MF Warns FG Against Diluting CBN’s Autonomy


…says Nigeria‘ll raise VAT in 2025

…seeks licensing of global crypto platform

The International Monetary Fund (IMF) has cautioned the Federal Government that certain sections in the draft Bill on amendments of the Central Bank of Nigeria (CBN) Act, currently being considered by the National Assembly, could weaken the apex bank’s governance and autonomy, if signed into law.

The Fund stated this in the staff report on the conclusion of its 2024 Article IV Consultation with Nigeria, released on Thursday.

As the IMF put it, “there is a risk that ongoing work by members of the legislature to amend the CBN Act could weaken the central bank’s governance and autonomy.

“Several elements in the current draft Bill as disclosed in the public domain would, if enacted, significantly weaken the institutional framework and its independence, e.g., the envisaged ‘Coordinating Committee for Monetary and Fiscal Policies’ chaired by the Minister of Finance could undermine the autonomy of the CBN and its Monetary Policy Committee, which is separately chaired by the Governor of the CBN.”

According to the Bretton Woods institution, for Nigeria’s planned shift to an inflation targeting regime to be successful, the country needs to strengthen central bank independence and communication.

New Telegraph reports that the bill to amend the CBN Act 2007, which passed second reading at the Senate in February, was sponsored by 41 members of the Committee on Banking, Insurance and other Financial Institutions.

Although the IMF noted that measures introduced by the President Bola Tinubu administration, which came into office on May 29 last year, such as the reform of fuel price subsidies, unification of the official forex exchange windows and increased focus on revenue mobilisation, will lead to Nigeria recording growth of 3.3 per cent this year compared to 2.9 per cent in 2023, it recommended that determined and well-sequenced implementation of the FG’s policy intentions would pave the way for faster, more inclusive and resilient growth.

For instance, on the country’s measures to increase revenue generation, the IMF said: “The authorities aim to ease payment of tax remittances from Ministries, Departments, and Agencies, leverage technology and third-party reporting to broaden the tax net and enhancing excise collections by transferring administrative responsibilities to the Federal Inland Revenue Service (FIRS).

“Excises on telecommunications, lotteries, and gambling are under consideration but have been delayed. The authorities’ planned reforms in 2025 include raising the VAT rate—while introducing input credits for services and assets—increased excises on tobacco and alcohol, and rationalization of tax incentives accompanied by a reduction of the corporate income tax (CIT) rate to enhance competitiveness.”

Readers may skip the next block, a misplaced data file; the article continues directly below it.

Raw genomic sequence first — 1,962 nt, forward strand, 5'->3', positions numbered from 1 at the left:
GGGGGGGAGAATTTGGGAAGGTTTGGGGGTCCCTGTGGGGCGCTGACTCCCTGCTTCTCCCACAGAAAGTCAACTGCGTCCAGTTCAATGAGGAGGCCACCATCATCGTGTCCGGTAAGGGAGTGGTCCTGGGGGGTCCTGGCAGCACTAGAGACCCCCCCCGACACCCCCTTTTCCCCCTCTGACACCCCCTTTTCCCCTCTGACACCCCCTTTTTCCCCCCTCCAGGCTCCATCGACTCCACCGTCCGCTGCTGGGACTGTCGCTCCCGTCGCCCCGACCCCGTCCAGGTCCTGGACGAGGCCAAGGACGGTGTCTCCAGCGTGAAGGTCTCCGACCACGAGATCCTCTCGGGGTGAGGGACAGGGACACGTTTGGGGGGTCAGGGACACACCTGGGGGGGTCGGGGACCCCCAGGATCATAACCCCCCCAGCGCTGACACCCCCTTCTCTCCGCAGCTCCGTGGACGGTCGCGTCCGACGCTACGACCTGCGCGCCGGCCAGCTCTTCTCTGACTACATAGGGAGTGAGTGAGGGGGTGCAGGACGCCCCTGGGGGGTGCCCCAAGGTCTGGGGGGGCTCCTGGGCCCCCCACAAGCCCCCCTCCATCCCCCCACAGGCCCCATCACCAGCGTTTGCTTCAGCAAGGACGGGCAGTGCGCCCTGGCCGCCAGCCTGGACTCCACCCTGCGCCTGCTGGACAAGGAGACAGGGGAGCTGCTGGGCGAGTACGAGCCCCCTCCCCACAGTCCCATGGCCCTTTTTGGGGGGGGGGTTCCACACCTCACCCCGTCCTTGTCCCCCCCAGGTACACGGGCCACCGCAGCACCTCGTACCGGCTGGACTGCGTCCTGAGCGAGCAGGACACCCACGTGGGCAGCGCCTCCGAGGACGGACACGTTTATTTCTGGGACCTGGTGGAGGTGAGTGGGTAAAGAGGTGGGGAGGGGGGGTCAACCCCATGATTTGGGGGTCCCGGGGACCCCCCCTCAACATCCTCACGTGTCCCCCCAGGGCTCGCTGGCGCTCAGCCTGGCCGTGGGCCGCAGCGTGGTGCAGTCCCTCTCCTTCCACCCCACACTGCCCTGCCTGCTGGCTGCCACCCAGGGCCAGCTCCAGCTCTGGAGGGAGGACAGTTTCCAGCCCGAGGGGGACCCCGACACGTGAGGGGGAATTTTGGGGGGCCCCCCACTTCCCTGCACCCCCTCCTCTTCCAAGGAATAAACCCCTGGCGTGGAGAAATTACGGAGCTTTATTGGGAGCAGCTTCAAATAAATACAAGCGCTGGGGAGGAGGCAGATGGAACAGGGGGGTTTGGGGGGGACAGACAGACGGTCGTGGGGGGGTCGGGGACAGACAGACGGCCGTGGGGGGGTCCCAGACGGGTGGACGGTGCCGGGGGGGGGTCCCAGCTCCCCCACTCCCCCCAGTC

The IMF stressed that it would be important for the FG to have these measures, “finalised, quantified, and adopted with the 2025 budget”.

Noting that financial conditions in Nigeria remained loose in 2023, which, it said, contributed to naira weaknesses and surging inflation, the IMF projected that “with continued monetary tightening, inflation is projected to gradually decline to 24 per cent year-on-year at end-2024, helped by base effects.”

On developments in Nigeria’s forex market, the IMF noted that pressures on the naira persist notwithstanding substantial reforms.

According to the Fund, instead of the “one sided interventions in the FX market” that the CBN recently conducted, after a prolonged absence, to provide liquidity, the apex bank should: “Develop an explicit and transparent FXI strategy, which sets out a volatility metric and threshold that would trigger an intervention.

“Furthermore, FXIs should be conducted through an auction mechanism at market[1]based rates, with ex-post announcement of intervention amounts and rates.

“Such interventions should be symmetrical and temporary, which would also help preserve reserves. Interventions should not be used as a substitute for required macroeconomic policy adjustment needed to restore internal and external stability,” it added.

Similarly, highlighting the challenges posed by the rapid growth of transactions on FX trading platforms poses new challenges, the IMF recommended that “Global crypto trading platforms (should) be registered or licensed in Nigeria and subject to the same regulatory requirements applicable to financial intermediaries following the principle of same activity, same risk, and same regulation.”

It also advised that the country’s authorities should ensure the application of AML/CFT preventive controls by crypto trading platforms and other virtual asset service providers through effective AML/CFT risk-based supervision.

While noting that Nigeria’s financial sector remains stable, the IMF said asset quality is expected to deteriorate, adding that pockets of risk are emerging.

“At end-2023, most commercial banks reported profits thanks to FX valuation gains, and banks’ capital adequacy ratio (CAR) improved to 13.3 per cent.

“Three commercial banks that were unable to meet capital requirements have been placed under a special supervisory regime. Two development finance institutions are severely undercapitalised.

“Last year, CBN revoked the licenses of 132 insolvent microfinance banks, four mortgage banks, and three finance companies. NPLs stood at four per cent for commercial banks but are rapidly increasing at microfinance banks (14%), development finance institutions (19%), and mortgage banks (20%),” it stated.

New Telegraph

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